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Restaurant Raices-
Click Here to see my family 🙂

Mountain Climber
As I said before, I have found a love for hiking while being here, so I went on a hike with some of my peers and friends on Monday. It was challenging (especially because I don’t have my good sneakers with awesome traction), but I REALLY enjoyed it! We climbed up a mountaain in the valley behind the sacramonte (“sacred mountain” in English where people live in beautiful cave homes on the side of the mountain). From the top, we could see all of Granada. Just when I star to think my city couldn’t possibly get more beautiful, it does.



Wait, I’m a normal young person?
This weekend, I have been trying new tapas bars with my friend Elisha. She showed me a place that serves only seafood tapas which I LOVED and a place that had amazing couscous and a really nice owner that we chatted with. We also went to the Irish bar near school and chatted with Paddy, the owner for awhile. The reason this is so weird for me is because I would never consider wandering the streets of a city at home looking for new places to explore. I feel like a real young person. I even stayed out until 3AM last night like a true Spaniard young person (not entirely true, they stay out til 5 or 6, but I would die if I did that). It’s nice to feel like I can finally have my “rebellious” stage of my life without actually going crazy, and simply exploring and living like a Spanish girl.

Currently, I’m sitting in a coffee shop called Loops. I’m pretty sure it’s basically dunkin donuts for spain but it’s warm (it’s like 40 degrees out), dry (and raining), and has wifi and good coffee so really, what more could you ask for?

If there’s anything else you’d like to know about my time here just comment to this or any other post and I’d be happy to share more with you! Thanks for reading!

Vegetarian Paella

Vegetarian Paella – Paella de Verduras

Two ingredients are especially critical for making an authentic Spanish paella. The first is Spanish sort grained rice — especially rice from Calasparra, either Bomba or regular. These are special Spanish rices that absorb large amounts of the broth without becoming creamy or sticky — as arborio and Asian rices do. Second is smoked paprika (pimentón de la Vera) lends a depth of flavor which is unique to Spanish cuisine. It is the secret ingredient that makes a paella authentic.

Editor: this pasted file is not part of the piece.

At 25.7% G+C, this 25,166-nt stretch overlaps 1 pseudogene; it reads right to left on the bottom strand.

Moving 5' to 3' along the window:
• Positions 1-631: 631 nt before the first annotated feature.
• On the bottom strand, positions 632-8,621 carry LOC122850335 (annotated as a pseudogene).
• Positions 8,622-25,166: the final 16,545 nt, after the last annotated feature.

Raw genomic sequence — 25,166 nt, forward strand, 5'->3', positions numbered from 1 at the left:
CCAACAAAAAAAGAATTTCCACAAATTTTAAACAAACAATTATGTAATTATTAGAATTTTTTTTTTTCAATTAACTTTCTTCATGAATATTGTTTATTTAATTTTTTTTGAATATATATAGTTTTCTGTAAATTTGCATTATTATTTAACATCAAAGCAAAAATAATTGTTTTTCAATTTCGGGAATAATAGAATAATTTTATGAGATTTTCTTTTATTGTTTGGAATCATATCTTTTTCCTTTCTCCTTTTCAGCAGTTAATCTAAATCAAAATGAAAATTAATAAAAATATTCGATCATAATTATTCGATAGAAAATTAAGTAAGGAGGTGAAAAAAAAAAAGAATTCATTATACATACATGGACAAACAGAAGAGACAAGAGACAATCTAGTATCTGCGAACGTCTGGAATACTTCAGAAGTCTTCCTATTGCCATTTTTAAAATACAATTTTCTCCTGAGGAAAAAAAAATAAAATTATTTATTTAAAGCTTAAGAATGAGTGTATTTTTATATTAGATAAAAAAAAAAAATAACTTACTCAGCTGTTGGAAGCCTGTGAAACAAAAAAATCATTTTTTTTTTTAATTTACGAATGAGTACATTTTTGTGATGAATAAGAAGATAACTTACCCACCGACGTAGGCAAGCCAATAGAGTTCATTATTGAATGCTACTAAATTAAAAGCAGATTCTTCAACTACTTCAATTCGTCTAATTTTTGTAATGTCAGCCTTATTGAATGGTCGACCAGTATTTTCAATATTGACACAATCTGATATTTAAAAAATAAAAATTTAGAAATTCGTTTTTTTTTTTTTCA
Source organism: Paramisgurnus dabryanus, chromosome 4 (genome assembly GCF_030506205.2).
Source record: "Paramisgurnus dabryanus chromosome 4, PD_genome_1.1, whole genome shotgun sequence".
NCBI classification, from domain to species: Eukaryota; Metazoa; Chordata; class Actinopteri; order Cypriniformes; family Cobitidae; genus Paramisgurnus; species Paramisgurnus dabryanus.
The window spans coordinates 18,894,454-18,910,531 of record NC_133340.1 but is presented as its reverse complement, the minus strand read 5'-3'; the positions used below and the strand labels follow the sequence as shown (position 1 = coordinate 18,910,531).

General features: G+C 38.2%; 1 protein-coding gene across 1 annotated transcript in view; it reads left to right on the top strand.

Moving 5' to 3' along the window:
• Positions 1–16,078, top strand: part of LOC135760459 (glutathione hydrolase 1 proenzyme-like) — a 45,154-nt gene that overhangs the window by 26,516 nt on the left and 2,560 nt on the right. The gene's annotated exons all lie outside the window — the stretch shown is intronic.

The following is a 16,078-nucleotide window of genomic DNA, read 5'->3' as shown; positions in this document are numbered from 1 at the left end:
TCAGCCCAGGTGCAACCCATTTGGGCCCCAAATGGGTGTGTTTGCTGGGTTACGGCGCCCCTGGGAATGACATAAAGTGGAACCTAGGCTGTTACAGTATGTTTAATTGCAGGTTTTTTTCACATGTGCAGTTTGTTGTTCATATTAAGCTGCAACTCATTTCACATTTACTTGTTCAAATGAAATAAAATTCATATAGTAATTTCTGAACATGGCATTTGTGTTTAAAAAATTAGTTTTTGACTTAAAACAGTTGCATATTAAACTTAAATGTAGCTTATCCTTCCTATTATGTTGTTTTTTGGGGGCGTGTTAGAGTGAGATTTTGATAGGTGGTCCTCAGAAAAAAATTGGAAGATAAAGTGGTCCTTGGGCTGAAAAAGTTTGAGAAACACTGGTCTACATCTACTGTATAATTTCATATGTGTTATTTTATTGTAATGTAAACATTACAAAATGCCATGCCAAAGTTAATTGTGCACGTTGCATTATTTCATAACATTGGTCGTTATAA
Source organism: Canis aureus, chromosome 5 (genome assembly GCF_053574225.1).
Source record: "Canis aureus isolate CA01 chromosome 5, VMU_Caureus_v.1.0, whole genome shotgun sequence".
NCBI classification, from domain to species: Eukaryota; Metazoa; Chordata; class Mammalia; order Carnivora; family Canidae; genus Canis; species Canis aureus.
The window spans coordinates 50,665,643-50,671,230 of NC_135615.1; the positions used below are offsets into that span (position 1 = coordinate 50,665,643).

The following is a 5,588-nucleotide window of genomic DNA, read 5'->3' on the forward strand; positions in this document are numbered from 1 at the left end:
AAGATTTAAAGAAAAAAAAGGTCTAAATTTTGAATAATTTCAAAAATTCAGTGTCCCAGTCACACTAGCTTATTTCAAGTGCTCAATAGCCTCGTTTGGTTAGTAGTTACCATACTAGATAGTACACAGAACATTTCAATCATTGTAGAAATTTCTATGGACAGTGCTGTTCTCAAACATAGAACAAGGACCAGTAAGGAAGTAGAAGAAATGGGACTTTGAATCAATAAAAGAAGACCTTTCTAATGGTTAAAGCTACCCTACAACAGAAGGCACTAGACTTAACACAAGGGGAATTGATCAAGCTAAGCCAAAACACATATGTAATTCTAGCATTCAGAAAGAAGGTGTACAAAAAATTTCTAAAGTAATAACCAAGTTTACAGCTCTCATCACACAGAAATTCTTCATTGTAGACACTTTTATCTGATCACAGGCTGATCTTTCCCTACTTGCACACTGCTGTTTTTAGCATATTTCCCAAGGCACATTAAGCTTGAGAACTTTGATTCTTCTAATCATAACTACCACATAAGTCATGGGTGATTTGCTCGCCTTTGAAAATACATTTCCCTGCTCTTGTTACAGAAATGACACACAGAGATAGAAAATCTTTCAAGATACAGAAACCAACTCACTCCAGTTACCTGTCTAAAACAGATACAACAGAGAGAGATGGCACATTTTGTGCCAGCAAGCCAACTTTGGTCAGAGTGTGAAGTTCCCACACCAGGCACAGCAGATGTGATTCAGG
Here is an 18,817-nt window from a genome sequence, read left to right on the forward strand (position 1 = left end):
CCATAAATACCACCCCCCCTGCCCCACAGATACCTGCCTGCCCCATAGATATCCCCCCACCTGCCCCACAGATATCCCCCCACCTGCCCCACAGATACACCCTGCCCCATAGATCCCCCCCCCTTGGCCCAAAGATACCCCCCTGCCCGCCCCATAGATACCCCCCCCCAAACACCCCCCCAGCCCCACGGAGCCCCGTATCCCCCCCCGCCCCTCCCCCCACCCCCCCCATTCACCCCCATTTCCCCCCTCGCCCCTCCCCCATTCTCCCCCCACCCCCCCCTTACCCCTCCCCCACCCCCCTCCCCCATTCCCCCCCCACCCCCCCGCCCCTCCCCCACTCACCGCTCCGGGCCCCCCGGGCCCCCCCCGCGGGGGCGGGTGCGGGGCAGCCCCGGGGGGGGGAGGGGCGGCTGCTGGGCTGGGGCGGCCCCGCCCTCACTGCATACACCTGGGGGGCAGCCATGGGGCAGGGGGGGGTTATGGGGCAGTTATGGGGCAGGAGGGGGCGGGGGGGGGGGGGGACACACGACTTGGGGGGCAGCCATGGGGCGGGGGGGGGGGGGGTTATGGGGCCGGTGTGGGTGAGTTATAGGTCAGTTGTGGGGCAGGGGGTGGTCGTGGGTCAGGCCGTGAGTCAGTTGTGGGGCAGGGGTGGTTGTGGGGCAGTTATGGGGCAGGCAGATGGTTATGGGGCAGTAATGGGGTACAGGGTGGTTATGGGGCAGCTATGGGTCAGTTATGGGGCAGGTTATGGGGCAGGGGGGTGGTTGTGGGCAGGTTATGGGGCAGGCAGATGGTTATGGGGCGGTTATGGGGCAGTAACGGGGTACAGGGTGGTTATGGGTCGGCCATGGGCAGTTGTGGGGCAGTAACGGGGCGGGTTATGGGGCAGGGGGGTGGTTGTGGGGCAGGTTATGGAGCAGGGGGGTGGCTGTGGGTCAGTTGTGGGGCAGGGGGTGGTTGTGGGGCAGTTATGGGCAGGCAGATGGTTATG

Makes 4 servings.
Prep Time: 30 min.
Cook Time: 1 hr.

1 tbsp extra virgin olive oil
3 piquillo peppers
1 large bermuda or Vidalia onion, chopped
1 large red bell pepper, cored, seeded and chopped
1 large green bell pepper, cored, seeded and chopped
3 large cloves or garlic, peeled and finely minced
1 – 1/2 tsp bittersweet Spanish paprika (Pimentón de la Vera)
5 – 10 strands of saffron
1 medium zucchini, trimmed and cubed
4 large ripe tomatoes, peeled, seeded and chopped
Salt and pepper to taste
1 1/2 cups Bomba rice, or Calasparra rice
3 cups vegetable stock, or 2 cubes vegetable bouillon. Keep stock warm.
Finely minced parsley

In a 13″ paella pan, heat the extra virgin olive oil over medium high heat. Add the Piquillo peppers, onion and bell peppers. Reduce heat to medium low and cook for 10 minutes or until the vegetables are tender and the onion is translucent. Add the garlic, smoked paprika, saffron, zucchini and tomatoes and simmer for 10 minutes more. Stir in the rice and warmed stock and bring to a boil. Lower heat to medium low and simmer for 10-15 minutes, until most of the stock is absorbed.
Cover with foil, put in 350 F oven for another 10 minutes, or until all the liquid is absorbed.
To serve, decorate with lemon wedges and chopped parsley.

Recipe courtesy of Spain GourmeTour magazine.

Feliz Día De Los Padres

Today is Father’s Day in Spain! It’s the Day of San José and, because Joseph (José or Josefa) is Jesus’s father so they celebrate Father’s Day on the day of San Jose!

That being said, I’d like to wish a super happy Spanish Father’s Day to my two hard-working dads in America and my Spanish dad in Granada!

¡Feliz Día de los Padres!

Arab Bath Ruins


This is a photo I took of the Arab Bath Ruins in Granada. In the eleventh century of Moorish Granada, the Arabs used these baths as a way to relax, switching from steam to warm, cold, and hot water. This photo is of the ruins of one of the ancient Moorish baths. Only moments ago, I booked an appointment with a functioning present-day arab bath “spa” called
Hammam (Click on the word Hammam to view more). On Friday I will be enjoying the ancient Arab tradition of complete relaxation by being guided through different bath temperatures and steams as well as receiving a massage. Perfect timing after a stressful week of midterms! This location has a special student discount that I decided to take advantage of. How many people can say they bathed in the Arab Baths of Granada? A partir de viernes, I will be one of them! 🙂 Review to come!